It's one of the less glamorous moments of parenthood, but an important one. Rectal readings are recommended by pediatricians for a reason and it has to do with accuracy.
Generally, parents with young babies have a few thermometers on hand - an ear or underarm thermometer for a quick read, and a rectal thermometer for when you need a second opinion. The rectal temperature is recommended by pediatricians across the board for accuracy, particularly for children under 3 months old.
If your thermometer shows an ear or underarm reading above 99°F for your baby, it’s a good idea to take a rectal reading as well to see exactly what you’re dealing with, as fever in an infant can be a real emergency.
But if you're a new parent and haven't done this before, don't worry - we've got you covered. Here’s a quick guide on how to help keep your baby comfortable for a great rectal reading:
- Always disinfect the thermometer first. Wipe the end of your Kinsa with some rubbing alcohol, or wash it thoroughly with soap and water. But don't fully submerge your Kinsa in water or run it under a faucet.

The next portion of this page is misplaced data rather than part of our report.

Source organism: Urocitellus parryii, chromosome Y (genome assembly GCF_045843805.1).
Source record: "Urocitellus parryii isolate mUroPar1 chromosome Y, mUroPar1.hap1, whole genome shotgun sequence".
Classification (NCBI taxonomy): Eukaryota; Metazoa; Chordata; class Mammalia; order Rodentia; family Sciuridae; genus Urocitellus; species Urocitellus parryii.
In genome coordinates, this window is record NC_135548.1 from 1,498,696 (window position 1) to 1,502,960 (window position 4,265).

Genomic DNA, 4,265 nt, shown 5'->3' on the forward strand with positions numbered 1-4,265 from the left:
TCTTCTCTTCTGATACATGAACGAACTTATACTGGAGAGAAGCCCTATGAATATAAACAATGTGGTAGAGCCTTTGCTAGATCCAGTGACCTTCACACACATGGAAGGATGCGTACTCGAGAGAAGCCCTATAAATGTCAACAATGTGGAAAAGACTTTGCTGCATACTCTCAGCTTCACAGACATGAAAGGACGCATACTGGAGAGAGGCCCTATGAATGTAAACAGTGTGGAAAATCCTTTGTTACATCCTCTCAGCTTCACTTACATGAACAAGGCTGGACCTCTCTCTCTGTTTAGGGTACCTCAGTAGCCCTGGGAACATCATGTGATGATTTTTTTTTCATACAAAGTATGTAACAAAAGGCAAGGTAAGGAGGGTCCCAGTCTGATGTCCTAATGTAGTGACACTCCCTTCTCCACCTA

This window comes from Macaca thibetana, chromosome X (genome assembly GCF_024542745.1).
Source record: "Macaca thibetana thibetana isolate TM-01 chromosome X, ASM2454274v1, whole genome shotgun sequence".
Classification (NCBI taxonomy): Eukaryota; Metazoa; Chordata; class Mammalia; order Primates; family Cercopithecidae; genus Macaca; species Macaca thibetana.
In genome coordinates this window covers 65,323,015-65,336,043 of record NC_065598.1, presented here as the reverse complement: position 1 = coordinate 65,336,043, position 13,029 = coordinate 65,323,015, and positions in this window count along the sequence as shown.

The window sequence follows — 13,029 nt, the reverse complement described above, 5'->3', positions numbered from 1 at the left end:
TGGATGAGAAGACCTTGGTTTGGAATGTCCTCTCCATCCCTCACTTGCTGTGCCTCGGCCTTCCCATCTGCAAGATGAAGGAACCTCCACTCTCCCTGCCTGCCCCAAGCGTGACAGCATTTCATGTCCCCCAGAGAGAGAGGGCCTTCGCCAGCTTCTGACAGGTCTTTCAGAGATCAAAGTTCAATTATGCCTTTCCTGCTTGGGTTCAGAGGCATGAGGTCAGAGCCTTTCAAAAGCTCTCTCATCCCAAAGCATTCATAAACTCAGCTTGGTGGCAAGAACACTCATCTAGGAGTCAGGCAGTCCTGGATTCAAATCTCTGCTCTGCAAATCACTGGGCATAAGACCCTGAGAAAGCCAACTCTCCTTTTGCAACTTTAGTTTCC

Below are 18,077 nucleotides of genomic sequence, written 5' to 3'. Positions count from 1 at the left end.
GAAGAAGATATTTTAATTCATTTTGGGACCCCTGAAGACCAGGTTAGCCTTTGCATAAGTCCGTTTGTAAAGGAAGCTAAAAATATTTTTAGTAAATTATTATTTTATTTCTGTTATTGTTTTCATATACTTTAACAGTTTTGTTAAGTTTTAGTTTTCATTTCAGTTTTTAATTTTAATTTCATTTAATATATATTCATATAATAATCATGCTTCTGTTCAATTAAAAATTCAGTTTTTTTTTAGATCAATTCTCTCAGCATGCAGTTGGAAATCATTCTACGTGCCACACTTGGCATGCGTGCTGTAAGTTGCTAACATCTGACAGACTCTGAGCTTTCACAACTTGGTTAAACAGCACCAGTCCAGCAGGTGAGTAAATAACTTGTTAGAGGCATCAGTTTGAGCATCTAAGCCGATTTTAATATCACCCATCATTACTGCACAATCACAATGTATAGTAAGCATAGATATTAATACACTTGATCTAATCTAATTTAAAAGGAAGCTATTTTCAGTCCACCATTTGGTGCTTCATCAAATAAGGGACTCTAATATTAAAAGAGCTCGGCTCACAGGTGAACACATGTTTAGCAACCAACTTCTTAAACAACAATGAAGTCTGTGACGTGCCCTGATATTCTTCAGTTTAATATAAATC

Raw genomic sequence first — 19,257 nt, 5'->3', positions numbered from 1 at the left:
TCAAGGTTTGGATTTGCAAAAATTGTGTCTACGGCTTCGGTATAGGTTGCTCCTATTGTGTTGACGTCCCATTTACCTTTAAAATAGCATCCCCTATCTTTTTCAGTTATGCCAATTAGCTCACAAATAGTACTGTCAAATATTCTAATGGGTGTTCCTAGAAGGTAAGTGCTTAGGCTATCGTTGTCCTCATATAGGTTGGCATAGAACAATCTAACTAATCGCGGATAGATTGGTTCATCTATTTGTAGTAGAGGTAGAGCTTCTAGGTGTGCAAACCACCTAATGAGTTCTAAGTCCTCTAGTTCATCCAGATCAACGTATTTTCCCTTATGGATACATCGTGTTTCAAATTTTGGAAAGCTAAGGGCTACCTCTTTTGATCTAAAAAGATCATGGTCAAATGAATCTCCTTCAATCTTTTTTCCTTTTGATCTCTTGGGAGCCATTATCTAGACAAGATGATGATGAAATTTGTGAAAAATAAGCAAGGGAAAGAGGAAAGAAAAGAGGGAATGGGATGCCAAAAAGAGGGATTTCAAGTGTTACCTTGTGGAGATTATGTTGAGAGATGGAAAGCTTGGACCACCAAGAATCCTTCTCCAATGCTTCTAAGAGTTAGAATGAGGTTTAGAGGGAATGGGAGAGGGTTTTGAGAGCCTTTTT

- For your baby’s comfort, consider applying a bit of petroleum jelly on the end to make it easier to insert.
- Place your baby on your lap or a firm surface, either on their stomach or their back with their legs lifted up to their chest. Think diaper-changing position.
- Hold them still.
- If they're on their stomach, place your hand on their lower back.
- If they're on their back, place your hand on the back of their thighs.
- Insert the tip of the thermometer inside the anal opening, but don't push past the end of the metal tip.
- Hold it between two fingers while keeping your hand cupped around your baby's bottom. You might need to squeeze your baby's cheeks together to hold it in place. The reading should complete in less than 10 seconds.
Remember, rectal temperatures tend to be about ½°F higher than oral readings, and 1°F higher than underarm readings.
According to the Mayo Clinic, fever is considered mild if the rectal temperature reads 100.4-102°F, moderate if the temperature reads 102-103°F, and high if temperature reads above 103°F. If you'd like to take baby's temperature again to verify your result, be sure to wait 5 minutes for a more accurate second reading.
It’s recommended that you call your doctor immediately if an infant less than 3 months old exhibits any sign of fever. At 3-6 months, call your doctor if your baby is experiencing symptoms in addition to a mild or moderate fever, and call your doctor immediately if fever is high.